Undoubtedly, at some point in your life (perhaps as part of chemistry classes in elementary or high school) some of you tried to make a nice single crystal using the method of crystallization from a saturated solution. You probably tried to grow a nice, big crystal of bluestone (copper sulfate pentahydrate), table salt (sodium chloride) or maybe even citric acid, and some probably tried their hand at crystallizing ordinary table sugar (sucrose).
Those who used blue stone and citric acid for the experiment certainly succeeded in growing beautiful, regular and relatively large crystals, with clearly defined edges and planes, while those who tried with table salt probably did not get such beautiful crystals, but tiny cubes stuck to each other.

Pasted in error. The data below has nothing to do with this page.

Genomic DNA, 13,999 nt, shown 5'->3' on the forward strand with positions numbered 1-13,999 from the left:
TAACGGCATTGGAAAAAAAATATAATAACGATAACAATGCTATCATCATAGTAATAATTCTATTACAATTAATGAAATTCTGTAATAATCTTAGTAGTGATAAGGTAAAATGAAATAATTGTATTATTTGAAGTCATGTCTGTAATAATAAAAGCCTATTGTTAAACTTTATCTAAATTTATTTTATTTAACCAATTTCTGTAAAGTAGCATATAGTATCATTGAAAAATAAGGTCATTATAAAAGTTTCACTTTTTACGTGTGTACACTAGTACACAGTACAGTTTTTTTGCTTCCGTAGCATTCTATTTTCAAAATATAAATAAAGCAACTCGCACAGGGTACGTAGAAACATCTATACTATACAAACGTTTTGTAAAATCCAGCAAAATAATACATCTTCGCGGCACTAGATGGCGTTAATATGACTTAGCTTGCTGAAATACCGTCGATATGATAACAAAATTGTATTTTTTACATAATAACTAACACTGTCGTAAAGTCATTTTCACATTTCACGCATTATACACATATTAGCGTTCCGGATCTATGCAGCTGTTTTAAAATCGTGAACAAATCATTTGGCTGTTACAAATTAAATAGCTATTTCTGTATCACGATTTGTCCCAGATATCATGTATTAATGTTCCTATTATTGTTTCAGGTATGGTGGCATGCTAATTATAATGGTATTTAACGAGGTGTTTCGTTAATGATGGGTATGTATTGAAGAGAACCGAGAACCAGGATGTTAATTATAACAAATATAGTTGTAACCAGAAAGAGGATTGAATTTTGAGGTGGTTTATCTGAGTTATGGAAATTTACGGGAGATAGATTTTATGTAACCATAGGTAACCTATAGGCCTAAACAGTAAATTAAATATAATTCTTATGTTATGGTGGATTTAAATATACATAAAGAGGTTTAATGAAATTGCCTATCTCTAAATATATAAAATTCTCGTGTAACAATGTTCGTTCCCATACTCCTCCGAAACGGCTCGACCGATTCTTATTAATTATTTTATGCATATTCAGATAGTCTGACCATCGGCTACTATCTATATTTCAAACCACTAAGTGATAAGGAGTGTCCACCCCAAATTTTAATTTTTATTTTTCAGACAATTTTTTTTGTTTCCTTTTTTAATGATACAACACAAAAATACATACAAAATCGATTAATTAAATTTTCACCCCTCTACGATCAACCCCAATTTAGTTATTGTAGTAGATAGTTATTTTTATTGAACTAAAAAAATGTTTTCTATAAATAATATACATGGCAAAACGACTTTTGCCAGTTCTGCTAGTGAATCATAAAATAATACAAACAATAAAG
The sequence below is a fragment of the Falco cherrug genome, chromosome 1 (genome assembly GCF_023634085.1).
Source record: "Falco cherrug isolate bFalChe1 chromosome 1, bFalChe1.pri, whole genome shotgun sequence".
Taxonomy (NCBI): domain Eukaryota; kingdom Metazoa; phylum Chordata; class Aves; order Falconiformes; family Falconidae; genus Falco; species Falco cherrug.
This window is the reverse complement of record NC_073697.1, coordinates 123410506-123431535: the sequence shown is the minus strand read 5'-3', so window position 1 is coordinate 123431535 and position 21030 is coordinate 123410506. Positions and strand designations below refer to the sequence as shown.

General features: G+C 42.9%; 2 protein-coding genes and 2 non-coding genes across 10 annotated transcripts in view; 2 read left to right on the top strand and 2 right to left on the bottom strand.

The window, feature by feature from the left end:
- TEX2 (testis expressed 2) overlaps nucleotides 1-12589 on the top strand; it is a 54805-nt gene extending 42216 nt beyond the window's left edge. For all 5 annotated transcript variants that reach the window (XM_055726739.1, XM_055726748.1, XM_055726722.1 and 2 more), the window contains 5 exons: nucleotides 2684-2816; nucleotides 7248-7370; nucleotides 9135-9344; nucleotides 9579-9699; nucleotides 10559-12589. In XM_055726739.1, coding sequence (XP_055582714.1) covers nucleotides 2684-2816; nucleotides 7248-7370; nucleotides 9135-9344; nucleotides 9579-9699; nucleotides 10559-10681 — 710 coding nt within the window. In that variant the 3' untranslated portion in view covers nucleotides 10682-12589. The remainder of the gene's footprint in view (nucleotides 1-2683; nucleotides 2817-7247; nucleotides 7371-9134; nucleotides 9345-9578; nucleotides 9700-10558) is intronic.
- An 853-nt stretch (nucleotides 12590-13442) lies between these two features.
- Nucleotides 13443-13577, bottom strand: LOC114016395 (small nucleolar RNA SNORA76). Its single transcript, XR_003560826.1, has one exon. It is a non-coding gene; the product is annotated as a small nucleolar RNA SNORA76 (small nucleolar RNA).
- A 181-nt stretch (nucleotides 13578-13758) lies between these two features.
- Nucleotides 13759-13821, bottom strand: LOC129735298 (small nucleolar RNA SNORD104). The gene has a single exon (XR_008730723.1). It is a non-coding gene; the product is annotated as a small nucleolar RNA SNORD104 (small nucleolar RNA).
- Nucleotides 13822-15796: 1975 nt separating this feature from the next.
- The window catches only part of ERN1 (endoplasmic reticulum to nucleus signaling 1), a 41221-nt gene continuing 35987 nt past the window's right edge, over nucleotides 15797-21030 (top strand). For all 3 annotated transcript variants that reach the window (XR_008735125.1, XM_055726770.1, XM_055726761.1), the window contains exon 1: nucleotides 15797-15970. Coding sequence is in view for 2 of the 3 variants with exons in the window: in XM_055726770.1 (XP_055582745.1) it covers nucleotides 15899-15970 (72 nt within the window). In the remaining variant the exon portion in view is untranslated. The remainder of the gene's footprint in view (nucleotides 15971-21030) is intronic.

Those beautiful, regular crystals that look like some kind of a regular geometric body we call single crystals. Thus, the single crystal of sodium chloride looks like a cube, the single crystal of chromium and aluminium alums like an octahedron, and the single crystal of nickel sulfate heptahydrate is very similar to a cuboid. They really grow like regular geometric bodies – such external shape is a consequence of their regular internal structure, that is, the way in which the molecules in a certain crystal are arranged.
Twinned crystals are nothing else but a cluster of such single crystals that found themselves to be too close to each other during growing, so they grew into one another, or one started to grow on top of the other. Although such crystals are unsuitable for some applications (e.g. single crystals of silicon are needed to make electronic elements), they are no less beautiful, which some of us find to be quite sufficient…
Author of the text and photos: Alen Bjelopetrović, Dr.Sc.